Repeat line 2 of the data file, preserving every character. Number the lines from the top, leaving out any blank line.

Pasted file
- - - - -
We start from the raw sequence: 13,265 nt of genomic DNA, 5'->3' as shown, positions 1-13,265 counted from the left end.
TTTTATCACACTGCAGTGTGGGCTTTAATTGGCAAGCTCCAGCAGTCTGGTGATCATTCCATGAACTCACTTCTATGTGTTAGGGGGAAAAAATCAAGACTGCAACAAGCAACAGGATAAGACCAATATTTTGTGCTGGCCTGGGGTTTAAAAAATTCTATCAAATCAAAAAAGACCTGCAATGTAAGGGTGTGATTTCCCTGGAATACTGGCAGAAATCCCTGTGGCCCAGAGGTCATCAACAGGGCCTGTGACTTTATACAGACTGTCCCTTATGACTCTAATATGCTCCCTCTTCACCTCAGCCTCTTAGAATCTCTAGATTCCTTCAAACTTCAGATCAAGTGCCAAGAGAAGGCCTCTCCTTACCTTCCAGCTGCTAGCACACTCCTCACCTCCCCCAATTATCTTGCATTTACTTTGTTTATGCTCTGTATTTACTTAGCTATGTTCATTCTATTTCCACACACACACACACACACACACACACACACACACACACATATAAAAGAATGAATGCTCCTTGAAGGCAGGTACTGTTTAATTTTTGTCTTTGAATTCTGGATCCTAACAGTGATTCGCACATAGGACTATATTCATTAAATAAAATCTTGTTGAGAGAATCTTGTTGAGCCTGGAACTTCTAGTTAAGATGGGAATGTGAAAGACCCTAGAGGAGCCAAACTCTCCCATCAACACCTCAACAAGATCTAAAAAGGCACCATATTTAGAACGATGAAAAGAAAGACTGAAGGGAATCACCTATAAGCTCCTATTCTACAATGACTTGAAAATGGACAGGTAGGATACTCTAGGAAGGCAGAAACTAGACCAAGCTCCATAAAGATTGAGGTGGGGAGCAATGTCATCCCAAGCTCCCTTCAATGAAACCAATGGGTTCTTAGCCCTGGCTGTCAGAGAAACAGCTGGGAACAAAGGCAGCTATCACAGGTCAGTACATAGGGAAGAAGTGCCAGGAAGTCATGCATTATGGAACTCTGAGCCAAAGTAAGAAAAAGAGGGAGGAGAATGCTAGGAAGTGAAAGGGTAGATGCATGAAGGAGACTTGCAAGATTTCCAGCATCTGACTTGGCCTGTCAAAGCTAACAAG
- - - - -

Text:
TTTTATCACACTGCAGTGTGGGCTTTAATTGGCAAGCTCCAGCAGTCTGGTGATCATTCCATGAACTCACTTCTATGTGTTAGGGGGAAAAAATCAAGACTGCAACAAGCAACAGGATAAGACCAATATTTTGTGCTGGCCTGGGGTTTAAAAAATTCTATCAAATCAAAAAAGACCTGCAATGTAAGGGTGTGATTTCCCTGGAATACTGGCAGAAATCCCTGTGGCCCAGAGGTCATCAACAGGGCCTGTGACTTTATACAGACTGTCCCTTATGACTCTAATATGCTCCCTCTTCACCTCAGCCTCTTAGAATCTCTAGATTCCTTCAAACTTCAGATCAAGTGCCAAGAGAAGGCCTCTCCTTACCTTCCAGCTGCTAGCACACTCCTCACCTCCCCCAATTATCTTGCATTTACTTTGTTTATGCTCTGTATTTACTTAGCTATGTTCATTCTATTTCCACACACACACACACACACACACACACACACACACACACATATAAAAGAATGAATGCTCCTTGAAGGCAGGTACTGTTTAATTTTTGTCTTTGAATTCTGGATCCTAACAGTGATTCGCACATAGGACTATATTCATTAAATAAAATCTTGTTGAGAGAATCTTGTTGAGCCTGGAACTTCTAGTTAAGATGGGAATGTGAAAGACCCTAGAGGAGCCAAACTCTCCCATCAACACCTCAACAAGATCTAAAAAGGCACCATATTTAGAACGATGAAAAGAAAGACTGAAGGGAATCACCTATAAGCTCCTATTCTACAATGACTTGAAAATGGACAGGTAGGATACTCTAGGAAGGCAGAAACTAGACCAAGCTCCATAAAGATTGAGGTGGGGAGCAATGTCATCCCAAGCTCCCTTCAATGAAACCAATGGGTTCTTAGCCCTGGCTGTCAGAGAAACAGCTGGGAACAAAGGCAGCTATCACAGGTCAGTACATAGGGAAGAAGTGCCAGGAAGTCATGCATTATGGAACTCTGAGCCAAAGTAAGAAAAAGAGGGAGGAGAATGCTAGGAAGTGAAAGGGTAGATGCATGAAGGAGACTTGCAAGATTTCCAGCATCTGACTTGGCCTGTCAAAGCTAACAAG